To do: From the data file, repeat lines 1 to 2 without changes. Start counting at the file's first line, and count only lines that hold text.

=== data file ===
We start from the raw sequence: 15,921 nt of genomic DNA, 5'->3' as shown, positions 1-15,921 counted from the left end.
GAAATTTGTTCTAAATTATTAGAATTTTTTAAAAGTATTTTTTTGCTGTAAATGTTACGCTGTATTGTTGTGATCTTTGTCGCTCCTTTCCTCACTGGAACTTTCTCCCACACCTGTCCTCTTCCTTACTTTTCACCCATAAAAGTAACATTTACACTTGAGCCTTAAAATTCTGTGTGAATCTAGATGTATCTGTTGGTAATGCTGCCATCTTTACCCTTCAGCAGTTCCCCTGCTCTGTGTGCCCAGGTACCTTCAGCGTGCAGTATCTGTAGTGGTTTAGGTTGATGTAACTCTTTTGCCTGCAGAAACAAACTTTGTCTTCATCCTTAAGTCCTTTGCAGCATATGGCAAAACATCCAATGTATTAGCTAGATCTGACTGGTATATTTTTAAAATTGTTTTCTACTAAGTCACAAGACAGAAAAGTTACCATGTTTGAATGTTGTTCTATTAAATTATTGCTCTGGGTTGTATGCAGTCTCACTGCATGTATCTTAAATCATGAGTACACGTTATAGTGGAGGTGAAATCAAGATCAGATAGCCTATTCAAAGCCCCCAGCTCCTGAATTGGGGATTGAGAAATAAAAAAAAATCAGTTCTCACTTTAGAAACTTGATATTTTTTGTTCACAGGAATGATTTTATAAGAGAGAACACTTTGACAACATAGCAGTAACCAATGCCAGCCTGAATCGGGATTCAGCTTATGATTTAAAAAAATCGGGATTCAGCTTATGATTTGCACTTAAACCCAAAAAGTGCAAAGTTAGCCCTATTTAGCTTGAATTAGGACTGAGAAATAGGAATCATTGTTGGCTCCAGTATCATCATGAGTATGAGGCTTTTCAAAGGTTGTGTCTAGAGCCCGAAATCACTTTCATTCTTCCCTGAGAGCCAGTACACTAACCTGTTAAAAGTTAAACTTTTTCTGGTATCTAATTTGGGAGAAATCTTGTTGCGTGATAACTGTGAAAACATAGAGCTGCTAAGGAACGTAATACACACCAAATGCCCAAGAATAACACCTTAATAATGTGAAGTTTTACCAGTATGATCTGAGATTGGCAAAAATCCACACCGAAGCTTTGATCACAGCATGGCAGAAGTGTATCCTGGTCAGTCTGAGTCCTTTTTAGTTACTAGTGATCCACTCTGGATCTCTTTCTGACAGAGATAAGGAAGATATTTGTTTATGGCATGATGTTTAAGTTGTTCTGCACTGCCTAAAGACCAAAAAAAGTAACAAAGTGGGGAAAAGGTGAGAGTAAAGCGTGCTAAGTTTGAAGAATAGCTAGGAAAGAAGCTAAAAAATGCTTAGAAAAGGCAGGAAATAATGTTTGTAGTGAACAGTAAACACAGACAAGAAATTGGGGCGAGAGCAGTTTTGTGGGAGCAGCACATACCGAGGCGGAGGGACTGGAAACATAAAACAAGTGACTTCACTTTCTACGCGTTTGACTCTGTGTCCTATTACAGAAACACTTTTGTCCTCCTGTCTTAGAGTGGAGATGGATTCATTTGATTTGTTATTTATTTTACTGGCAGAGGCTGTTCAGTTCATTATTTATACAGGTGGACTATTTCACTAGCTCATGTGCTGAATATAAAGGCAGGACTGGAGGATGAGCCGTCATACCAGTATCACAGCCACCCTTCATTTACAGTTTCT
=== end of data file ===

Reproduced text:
We start from the raw sequence: 15,921 nt of genomic DNA, 5'->3' as shown, positions 1-15,921 counted from the left end.
GAAATTTGTTCTAAATTATTAGAATTTTTTAAAAGTATTTTTTTGCTGTAAATGTTACGCTGTATTGTTGTGATCTTTGTCGCTCCTTTCCTCACTGGAACTTTCTCCCACACCTGTCCTCTTCCTTACTTTTCACCCATAAAAGTAACATTTACACTTGAGCCTTAAAATTCTGTGTGAATCTAGATGTATCTGTTGGTAATGCTGCCATCTTTACCCTTCAGCAGTTCCCCTGCTCTGTGTGCCCAGGTACCTTCAGCGTGCAGTATCTGTAGTGGTTTAGGTTGATGTAACTCTTTTGCCTGCAGAAACAAACTTTGTCTTCATCCTTAAGTCCTTTGCAGCATATGGCAAAACATCCAATGTATTAGCTAGATCTGACTGGTATATTTTTAAAATTGTTTTCTACTAAGTCACAAGACAGAAAAGTTACCATGTTTGAATGTTGTTCTATTAAATTATTGCTCTGGGTTGTATGCAGTCTCACTGCATGTATCTTAAATCATGAGTACACGTTATAGTGGAGGTGAAATCAAGATCAGATAGCCTATTCAAAGCCCCCAGCTCCTGAATTGGGGATTGAGAAATAAAAAAAAATCAGTTCTCACTTTAGAAACTTGATATTTTTTGTTCACAGGAATGATTTTATAAGAGAGAACACTTTGACAACATAGCAGTAACCAATGCCAGCCTGAATCGGGATTCAGCTTATGATTTAAAAAAATCGGGATTCAGCTTATGATTTGCACTTAAACCCAAAAAGTGCAAAGTTAGCCCTATTTAGCTTGAATTAGGACTGAGAAATAGGAATCATTGTTGGCTCCAGTATCATCATGAGTATGAGGCTTTTCAAAGGTTGTGTCTAGAGCCCGAAATCACTTTCATTCTTCCCTGAGAGCCAGTACACTAACCTGTTAAAAGTTAAACTTTTTCTGGTATCTAATTTGGGAGAAATCTTGTTGCGTGATAACTGTGAAAACATAGAGCTGCTAAGGAACGTAATACACACCAAATGCCCAAGAATAACACCTTAATAATGTGAAGTTTTACCAGTATGATCTGAGATTGGCAAAAATCCACACCGAAGCTTTGATCACAGCATGGCAGAAGTGTATCCTGGTCAGTCTGAGTCCTTTTTAGTTACTAGTGATCCACTCTGGATCTCTTTCTGACAGAGATAAGGAAGATATTTGTTTATGGCATGATGTTTAAGTTGTTCTGCACTGCCTAAAGACCAAAAAAAGTAACAAAGTGGGGAAAAGGTGAGAGTAAAGCGTGCTAAGTTTGAAGAATAGCTAGGAAAGAAGCTAAAAAATGCTTAGAAAAGGCAGGAAATAATGTTTGTAGTGAACAGTAAACACAGACAAGAAATTGGGGCGAGAGCAGTTTTGTGGGAGCAGCACATACCGAGGCGGAGGGACTGGAAACATAAAACAAGTGACTTCACTTTCTACGCGTTTGACTCTGTGTCCTATTACAGAAACACTTTTGTCCTCCTGTCTTAGAGTGGAGATGGATTCATTTGATTTGTTATTTATTTTACTGGCAGAGGCTGTTCAGTTCATTATTTATACAGGTGGACTATTTCACTAGCTCATGTGCTGAATATAAAGGCAGGACTGGAGGATGAGCCGTCATACCAGTATCACAGCCACCCTTCATTTACAGTTTCT